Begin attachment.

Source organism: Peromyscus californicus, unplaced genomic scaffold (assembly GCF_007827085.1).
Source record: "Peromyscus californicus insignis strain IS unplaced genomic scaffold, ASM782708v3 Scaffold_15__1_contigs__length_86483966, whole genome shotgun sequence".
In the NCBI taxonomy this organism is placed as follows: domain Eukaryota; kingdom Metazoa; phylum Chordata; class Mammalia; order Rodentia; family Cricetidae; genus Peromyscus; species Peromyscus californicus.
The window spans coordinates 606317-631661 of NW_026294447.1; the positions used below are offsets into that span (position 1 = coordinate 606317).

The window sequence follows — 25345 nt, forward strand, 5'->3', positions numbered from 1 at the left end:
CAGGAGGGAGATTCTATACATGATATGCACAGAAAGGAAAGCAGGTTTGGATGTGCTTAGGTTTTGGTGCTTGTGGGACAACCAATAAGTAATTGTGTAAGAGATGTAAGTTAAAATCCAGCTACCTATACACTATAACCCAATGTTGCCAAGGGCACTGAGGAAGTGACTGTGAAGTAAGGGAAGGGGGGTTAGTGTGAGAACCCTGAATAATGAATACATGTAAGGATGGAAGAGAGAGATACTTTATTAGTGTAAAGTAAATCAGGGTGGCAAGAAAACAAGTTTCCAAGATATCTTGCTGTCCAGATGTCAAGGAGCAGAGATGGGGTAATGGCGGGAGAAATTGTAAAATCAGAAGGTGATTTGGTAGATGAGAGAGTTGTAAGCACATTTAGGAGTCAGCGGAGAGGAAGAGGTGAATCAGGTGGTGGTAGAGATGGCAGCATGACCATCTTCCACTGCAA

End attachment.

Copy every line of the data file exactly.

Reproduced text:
Source organism: Peromyscus californicus, unplaced genomic scaffold (assembly GCF_007827085.1).
Source record: "Peromyscus californicus insignis strain IS unplaced genomic scaffold, ASM782708v3 Scaffold_15__1_contigs__length_86483966, whole genome shotgun sequence".
In the NCBI taxonomy this organism is placed as follows: domain Eukaryota; kingdom Metazoa; phylum Chordata; class Mammalia; order Rodentia; family Cricetidae; genus Peromyscus; species Peromyscus californicus.
The window spans coordinates 606317-631661 of NW_026294447.1; the positions used below are offsets into that span (position 1 = coordinate 606317).

The window sequence follows — 25345 nt, forward strand, 5'->3', positions numbered from 1 at the left end:
CAGGAGGGAGATTCTATACATGATATGCACAGAAAGGAAAGCAGGTTTGGATGTGCTTAGGTTTTGGTGCTTGTGGGACAACCAATAAGTAATTGTGTAAGAGATGTAAGTTAAAATCCAGCTACCTATACACTATAACCCAATGTTGCCAAGGGCACTGAGGAAGTGACTGTGAAGTAAGGGAAGGGGGGTTAGTGTGAGAACCCTGAATAATGAATACATGTAAGGATGGAAGAGAGAGATACTTTATTAGTGTAAAGTAAATCAGGGTGGCAAGAAAACAAGTTTCCAAGATATCTTGCTGTCCAGATGTCAAGGAGCAGAGATGGGGTAATGGCGGGAGAAATTGTAAAATCAGAAGGTGATTTGGTAGATGAGAGAGTTGTAAGCACATTTAGGAGTCAGCGGAGAGGAAGAGGTGAATCAGGTGGTGGTAGAGATGGCAGCATGACCATCTTCCACTGCAA